Singapore is often considered to be the perfect blend between the east and the west; Singapore’s kopitiam culture is the most accurate example of this. Even the word kopitiam itself demonstrates the cultural amalgamation Singapore has witnessed over the years: kopi means coffee in Malay, and tiam means shop in Hokkien and Fujianese.
Around the 19th century, Singapore opened its doors to immigrants who would develop Singapore into a fast-growing modern nation. Chinese cooks began opening up kopitiams to serve the European working population and word has it that Europe’s penchant for coffee combined with the local flavors led to the introduction of kopi. However, because the locals could not afford the high quality Arabica beans that the Western world fancied for a premium brew, they invented a new way to use their lower quality Robusta beans, which were brought in from Indonesia via Arab traders, and developed an equally delicious brew.
Unlike most western brews, kopi is made from Robusta beans, which contain a high dosage of caffeine. To enhance their flavor, the beans are roasted in a wok with butter or lard and sugar. This caramelizes the beans and gives them a unique aroma. The beans are then strained through a sock (a small cloth that acts as an infuser) and mixed with condensed milk.
The result is a creamy and highly caffeinated form of coffee that costs only about $1-$1.50 SGD (approximately $1 USD) in most hawker centers (local food courts) or coffee shops. Pair this with a kaya toast (kaya is a traditional jam made from coconut and eggs) and a half boiled egg and you’ll have the perfect Singapore breakfast.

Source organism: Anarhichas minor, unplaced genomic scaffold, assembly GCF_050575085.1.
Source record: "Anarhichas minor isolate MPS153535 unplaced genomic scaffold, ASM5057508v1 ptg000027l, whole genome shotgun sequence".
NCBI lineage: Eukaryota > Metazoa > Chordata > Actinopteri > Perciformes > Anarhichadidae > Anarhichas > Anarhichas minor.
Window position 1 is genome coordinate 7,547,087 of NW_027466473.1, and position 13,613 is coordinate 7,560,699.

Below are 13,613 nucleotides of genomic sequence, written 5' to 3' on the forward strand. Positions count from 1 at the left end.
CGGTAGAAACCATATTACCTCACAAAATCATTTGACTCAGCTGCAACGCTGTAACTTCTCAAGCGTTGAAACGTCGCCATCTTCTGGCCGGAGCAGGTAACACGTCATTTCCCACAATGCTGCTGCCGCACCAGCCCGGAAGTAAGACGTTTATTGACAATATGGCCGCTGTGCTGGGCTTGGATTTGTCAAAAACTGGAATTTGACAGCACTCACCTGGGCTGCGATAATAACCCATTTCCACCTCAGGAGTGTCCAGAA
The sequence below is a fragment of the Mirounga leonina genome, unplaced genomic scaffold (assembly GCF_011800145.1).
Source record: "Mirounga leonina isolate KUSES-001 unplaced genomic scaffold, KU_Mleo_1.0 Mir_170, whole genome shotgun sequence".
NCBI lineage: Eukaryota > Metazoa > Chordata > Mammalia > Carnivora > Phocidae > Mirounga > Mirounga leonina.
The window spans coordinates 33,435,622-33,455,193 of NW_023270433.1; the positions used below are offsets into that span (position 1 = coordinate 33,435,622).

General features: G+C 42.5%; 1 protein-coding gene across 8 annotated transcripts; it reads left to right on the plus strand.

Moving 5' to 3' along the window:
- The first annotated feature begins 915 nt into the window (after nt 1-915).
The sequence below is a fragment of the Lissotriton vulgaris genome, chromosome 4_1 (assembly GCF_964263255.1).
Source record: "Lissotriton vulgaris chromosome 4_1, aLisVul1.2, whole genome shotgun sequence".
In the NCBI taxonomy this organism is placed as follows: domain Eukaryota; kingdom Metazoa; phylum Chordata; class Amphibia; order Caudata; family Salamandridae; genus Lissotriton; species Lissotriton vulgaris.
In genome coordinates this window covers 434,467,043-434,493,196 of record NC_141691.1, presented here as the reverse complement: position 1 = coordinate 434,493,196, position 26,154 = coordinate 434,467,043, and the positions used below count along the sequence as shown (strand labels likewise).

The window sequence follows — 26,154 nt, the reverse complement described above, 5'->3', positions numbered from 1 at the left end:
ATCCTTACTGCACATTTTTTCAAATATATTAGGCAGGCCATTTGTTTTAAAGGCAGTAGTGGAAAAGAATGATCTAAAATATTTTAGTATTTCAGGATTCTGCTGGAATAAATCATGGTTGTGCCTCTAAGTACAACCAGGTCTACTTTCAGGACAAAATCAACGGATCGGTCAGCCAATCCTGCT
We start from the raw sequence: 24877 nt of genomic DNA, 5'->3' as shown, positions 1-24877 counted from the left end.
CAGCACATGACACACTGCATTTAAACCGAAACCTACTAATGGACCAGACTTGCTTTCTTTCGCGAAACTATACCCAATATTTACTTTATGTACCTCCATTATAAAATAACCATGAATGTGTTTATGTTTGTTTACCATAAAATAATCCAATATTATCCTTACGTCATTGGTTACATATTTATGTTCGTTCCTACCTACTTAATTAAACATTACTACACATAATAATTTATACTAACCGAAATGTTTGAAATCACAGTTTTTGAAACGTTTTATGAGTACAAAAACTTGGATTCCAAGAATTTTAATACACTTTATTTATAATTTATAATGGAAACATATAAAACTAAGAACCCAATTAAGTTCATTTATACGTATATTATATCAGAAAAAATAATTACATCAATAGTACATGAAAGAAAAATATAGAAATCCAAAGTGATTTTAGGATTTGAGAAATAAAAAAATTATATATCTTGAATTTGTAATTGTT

Kopi is widely available in any of the thousands of hawker centers throughout the city. In fact, in the old areas of Singapore (like Geylang), you can still find people coming together to grab a cup of kopi or beer, hang around, perhaps play Mahjong, and have a good time.
If you want to experience a cup of kopi the local way, you must visit one of the famous kopitiams where you can trace kopi right back to its roots. Ya Kun and Killiney both date back to the early 20th century and now have chains all across the country. Another noteworthy kopitiam is the Tong Ah Eating House at Keong Saik Road, which has been run by four generations.
Ordering the perfect cup of kopi that will suit your palate is a complicated affair. To simplify it, you’ll need to answer the following questions: hot or iced?; how much milk and sugar?; what kind of milk?; thick or thin (strong or not)?
If you want a coffee with condensed milk, simply ask for a kopi. If you want it black (without milk), ask for a kopi o. Ordering a kopi si will get you a coffee with evaporated milk. For something cool and refreshing, ask for a kopi peng, or a coffee with condensed milk and ice.
Need a caffeine boost to get you through the day? A kopi gao or even a kopi di lo will get you a strong or extra strong drink. If it’s later in the evening, a kopi po will ensure you get a weaker beverage.
If you have a sweet tooth, a kopi gar dai will get you a coffee with more sugar; a coffee with less sugar should be ordered as a kopi siew dai. Don’t want any sugar at all? A kopi kosong is the drink for you.
You should always order by specifying your milk preference before anything else. A black coffee with extra sugar is a kopi o gar dai. And of course, make sure you get one for a friend—kopi sua will get you an extra order of two coffees.
Now you are ready to visit a kopitiam, order the perfect cup of kopi, and enjoy it the Singaporean way!